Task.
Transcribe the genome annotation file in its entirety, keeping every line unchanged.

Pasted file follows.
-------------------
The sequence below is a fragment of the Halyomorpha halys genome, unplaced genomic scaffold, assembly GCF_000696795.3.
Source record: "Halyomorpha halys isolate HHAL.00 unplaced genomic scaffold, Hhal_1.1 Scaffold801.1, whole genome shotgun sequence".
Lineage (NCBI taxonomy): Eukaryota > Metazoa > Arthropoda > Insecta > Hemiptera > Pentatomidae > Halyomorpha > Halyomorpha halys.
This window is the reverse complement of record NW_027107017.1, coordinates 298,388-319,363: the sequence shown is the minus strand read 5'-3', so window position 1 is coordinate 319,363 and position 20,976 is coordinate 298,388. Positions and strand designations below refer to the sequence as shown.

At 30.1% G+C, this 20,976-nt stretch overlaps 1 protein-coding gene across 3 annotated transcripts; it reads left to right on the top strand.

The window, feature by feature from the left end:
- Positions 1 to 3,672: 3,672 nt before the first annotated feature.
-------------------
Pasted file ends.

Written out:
The sequence below is a fragment of the Halyomorpha halys genome, unplaced genomic scaffold, assembly GCF_000696795.3.
Source record: "Halyomorpha halys isolate HHAL.00 unplaced genomic scaffold, Hhal_1.1 Scaffold801.1, whole genome shotgun sequence".
Lineage (NCBI taxonomy): Eukaryota > Metazoa > Arthropoda > Insecta > Hemiptera > Pentatomidae > Halyomorpha > Halyomorpha halys.
This window is the reverse complement of record NW_027107017.1, coordinates 298,388-319,363: the sequence shown is the minus strand read 5'-3', so window position 1 is coordinate 319,363 and position 20,976 is coordinate 298,388. Positions and strand designations below refer to the sequence as shown.

At 30.1% G+C, this 20,976-nt stretch overlaps 1 protein-coding gene across 3 annotated transcripts; it reads left to right on the top strand.

The window, feature by feature from the left end:
- Positions 1 to 3,672: 3,672 nt before the first annotated feature.